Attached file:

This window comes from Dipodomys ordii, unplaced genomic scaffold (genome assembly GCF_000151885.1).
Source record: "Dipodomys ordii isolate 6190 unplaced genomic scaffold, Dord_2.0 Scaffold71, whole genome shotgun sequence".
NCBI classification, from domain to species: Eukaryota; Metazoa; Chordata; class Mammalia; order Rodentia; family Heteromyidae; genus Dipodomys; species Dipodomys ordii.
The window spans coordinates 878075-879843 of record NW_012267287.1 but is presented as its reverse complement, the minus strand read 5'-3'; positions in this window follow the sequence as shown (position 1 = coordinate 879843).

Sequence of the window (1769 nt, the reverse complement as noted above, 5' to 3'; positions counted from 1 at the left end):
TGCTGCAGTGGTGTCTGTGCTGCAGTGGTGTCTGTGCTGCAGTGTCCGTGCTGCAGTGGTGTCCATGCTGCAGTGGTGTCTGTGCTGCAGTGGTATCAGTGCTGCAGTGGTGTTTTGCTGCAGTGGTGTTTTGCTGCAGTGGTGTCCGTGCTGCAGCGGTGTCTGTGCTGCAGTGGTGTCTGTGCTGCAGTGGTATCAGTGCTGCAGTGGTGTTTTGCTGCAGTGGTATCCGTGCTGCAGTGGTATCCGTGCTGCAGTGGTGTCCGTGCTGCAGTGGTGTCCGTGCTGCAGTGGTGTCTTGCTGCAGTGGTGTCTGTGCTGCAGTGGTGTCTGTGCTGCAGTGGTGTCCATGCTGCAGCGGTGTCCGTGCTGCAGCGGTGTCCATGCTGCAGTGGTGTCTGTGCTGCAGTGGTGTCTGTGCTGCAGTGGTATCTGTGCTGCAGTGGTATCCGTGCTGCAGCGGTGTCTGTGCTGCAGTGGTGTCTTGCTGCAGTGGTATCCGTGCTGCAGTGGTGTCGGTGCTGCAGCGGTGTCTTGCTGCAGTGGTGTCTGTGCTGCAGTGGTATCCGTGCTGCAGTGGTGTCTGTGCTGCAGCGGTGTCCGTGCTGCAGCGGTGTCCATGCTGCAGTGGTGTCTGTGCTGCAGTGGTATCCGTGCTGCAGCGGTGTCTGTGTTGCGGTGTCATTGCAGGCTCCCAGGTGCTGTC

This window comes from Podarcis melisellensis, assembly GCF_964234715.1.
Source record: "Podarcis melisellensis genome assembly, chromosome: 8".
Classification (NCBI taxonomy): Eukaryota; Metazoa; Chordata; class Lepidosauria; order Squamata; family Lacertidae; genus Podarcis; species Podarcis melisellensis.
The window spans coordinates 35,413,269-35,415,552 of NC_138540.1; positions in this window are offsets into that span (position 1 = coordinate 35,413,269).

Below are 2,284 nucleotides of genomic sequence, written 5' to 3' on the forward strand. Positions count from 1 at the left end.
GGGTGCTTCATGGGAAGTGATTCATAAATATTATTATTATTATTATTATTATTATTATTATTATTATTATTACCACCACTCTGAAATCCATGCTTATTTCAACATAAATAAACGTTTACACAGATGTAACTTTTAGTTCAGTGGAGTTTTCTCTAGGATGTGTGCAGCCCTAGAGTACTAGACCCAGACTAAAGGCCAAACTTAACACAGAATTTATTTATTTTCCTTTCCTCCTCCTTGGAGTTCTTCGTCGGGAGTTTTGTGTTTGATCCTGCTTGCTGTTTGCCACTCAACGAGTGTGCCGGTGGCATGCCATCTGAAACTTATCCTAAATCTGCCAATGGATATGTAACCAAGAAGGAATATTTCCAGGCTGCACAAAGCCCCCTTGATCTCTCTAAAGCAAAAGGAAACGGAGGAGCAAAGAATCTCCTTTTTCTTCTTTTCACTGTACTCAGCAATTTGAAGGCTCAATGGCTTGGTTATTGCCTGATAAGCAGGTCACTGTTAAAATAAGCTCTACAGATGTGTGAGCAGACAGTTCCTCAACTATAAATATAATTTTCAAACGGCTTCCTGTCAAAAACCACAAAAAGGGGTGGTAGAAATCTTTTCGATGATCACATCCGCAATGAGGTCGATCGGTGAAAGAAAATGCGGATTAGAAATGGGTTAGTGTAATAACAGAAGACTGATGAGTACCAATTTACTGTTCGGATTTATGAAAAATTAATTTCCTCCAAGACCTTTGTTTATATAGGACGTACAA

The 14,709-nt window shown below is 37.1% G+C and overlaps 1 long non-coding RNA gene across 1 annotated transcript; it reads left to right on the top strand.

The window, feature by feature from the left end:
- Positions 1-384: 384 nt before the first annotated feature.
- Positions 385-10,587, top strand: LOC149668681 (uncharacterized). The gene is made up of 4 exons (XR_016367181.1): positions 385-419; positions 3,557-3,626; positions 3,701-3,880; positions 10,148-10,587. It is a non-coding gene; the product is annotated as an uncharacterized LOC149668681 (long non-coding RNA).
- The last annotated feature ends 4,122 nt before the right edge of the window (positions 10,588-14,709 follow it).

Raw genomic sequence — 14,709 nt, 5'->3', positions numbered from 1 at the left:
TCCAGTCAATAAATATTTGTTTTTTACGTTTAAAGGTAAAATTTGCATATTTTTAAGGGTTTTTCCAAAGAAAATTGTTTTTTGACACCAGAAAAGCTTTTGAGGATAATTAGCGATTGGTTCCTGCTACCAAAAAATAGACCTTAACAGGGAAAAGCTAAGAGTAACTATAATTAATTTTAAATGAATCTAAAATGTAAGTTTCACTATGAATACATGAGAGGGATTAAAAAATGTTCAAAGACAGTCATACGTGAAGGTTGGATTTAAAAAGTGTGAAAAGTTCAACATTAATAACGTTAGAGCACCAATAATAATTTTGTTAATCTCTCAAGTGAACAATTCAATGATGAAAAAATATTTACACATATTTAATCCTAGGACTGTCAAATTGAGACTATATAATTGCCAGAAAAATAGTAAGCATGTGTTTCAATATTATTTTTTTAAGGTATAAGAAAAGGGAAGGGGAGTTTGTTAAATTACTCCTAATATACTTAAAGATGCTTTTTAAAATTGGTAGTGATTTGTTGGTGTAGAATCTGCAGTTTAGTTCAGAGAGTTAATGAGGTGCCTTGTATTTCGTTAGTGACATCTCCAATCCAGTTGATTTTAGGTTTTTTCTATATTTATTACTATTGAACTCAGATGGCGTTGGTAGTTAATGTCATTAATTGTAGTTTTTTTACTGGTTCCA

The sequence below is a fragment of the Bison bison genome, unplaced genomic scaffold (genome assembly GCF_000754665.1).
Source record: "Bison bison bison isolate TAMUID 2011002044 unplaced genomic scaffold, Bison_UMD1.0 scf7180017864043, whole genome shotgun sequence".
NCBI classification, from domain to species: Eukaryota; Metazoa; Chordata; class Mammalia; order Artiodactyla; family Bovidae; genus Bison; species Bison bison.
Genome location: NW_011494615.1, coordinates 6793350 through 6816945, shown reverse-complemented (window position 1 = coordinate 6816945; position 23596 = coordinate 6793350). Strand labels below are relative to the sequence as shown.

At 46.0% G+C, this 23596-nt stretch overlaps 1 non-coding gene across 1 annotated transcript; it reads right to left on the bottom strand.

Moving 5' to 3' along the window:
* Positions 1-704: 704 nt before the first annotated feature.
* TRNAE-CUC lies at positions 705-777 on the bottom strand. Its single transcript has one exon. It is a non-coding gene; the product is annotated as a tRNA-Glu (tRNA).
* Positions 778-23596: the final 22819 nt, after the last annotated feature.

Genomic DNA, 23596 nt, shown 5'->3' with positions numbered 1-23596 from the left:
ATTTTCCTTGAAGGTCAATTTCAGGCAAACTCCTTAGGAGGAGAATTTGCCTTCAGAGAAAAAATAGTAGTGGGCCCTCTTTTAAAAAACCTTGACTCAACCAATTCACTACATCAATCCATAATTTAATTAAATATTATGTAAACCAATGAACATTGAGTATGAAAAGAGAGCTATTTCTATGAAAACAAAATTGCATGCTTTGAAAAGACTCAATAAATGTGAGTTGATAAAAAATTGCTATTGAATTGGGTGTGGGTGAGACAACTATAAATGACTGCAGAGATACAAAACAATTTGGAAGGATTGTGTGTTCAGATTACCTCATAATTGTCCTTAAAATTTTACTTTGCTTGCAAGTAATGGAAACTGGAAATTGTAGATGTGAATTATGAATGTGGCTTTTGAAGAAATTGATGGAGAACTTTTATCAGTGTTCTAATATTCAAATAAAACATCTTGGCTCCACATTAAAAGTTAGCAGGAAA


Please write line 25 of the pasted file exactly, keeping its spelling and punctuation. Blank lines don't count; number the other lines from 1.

Moving 5' to 3' along the window: